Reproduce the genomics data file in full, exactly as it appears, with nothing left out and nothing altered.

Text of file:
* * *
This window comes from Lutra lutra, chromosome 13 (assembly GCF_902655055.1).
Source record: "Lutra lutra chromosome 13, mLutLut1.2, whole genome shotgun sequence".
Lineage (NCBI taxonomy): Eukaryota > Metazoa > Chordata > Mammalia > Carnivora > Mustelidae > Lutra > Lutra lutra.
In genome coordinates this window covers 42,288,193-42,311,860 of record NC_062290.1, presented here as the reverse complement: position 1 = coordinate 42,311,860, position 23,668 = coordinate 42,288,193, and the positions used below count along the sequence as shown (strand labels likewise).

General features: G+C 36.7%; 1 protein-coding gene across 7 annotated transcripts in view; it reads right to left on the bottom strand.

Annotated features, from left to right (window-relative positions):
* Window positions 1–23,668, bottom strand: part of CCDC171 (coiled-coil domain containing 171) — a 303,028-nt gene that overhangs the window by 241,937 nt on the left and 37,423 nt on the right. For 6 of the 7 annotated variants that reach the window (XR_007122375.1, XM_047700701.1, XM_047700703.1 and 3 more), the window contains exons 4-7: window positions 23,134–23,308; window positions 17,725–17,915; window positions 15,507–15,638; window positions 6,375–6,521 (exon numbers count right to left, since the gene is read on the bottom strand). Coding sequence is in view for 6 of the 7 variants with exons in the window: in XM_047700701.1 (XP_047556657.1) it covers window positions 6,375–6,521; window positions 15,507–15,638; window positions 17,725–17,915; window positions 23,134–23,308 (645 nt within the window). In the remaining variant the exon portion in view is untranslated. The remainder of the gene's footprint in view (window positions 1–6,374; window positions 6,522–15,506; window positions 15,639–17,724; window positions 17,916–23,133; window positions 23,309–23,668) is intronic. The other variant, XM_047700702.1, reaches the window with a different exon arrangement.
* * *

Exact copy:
This window comes from Lutra lutra, chromosome 13 (assembly GCF_902655055.1).
Source record: "Lutra lutra chromosome 13, mLutLut1.2, whole genome shotgun sequence".
Lineage (NCBI taxonomy): Eukaryota > Metazoa > Chordata > Mammalia > Carnivora > Mustelidae > Lutra > Lutra lutra.
In genome coordinates this window covers 42,288,193-42,311,860 of record NC_062290.1, presented here as the reverse complement: position 1 = coordinate 42,311,860, position 23,668 = coordinate 42,288,193, and the positions used below count along the sequence as shown (strand labels likewise).

General features: G+C 36.7%; 1 protein-coding gene across 7 annotated transcripts in view; it reads right to left on the bottom strand.

Annotated features, from left to right (window-relative positions):
* Window positions 1–23,668, bottom strand: part of CCDC171 (coiled-coil domain containing 171) — a 303,028-nt gene that overhangs the window by 241,937 nt on the left and 37,423 nt on the right. For 6 of the 7 annotated variants that reach the window (XR_007122375.1, XM_047700701.1, XM_047700703.1 and 3 more), the window contains exons 4-7: window positions 23,134–23,308; window positions 17,725–17,915; window positions 15,507–15,638; window positions 6,375–6,521 (exon numbers count right to left, since the gene is read on the bottom strand). Coding sequence is in view for 6 of the 7 variants with exons in the window: in XM_047700701.1 (XP_047556657.1) it covers window positions 6,375–6,521; window positions 15,507–15,638; window positions 17,725–17,915; window positions 23,134–23,308 (645 nt within the window). In the remaining variant the exon portion in view is untranslated. The remainder of the gene's footprint in view (window positions 1–6,374; window positions 6,522–15,506; window positions 15,639–17,724; window positions 17,916–23,133; window positions 23,309–23,668) is intronic. The other variant, XM_047700702.1, reaches the window with a different exon arrangement.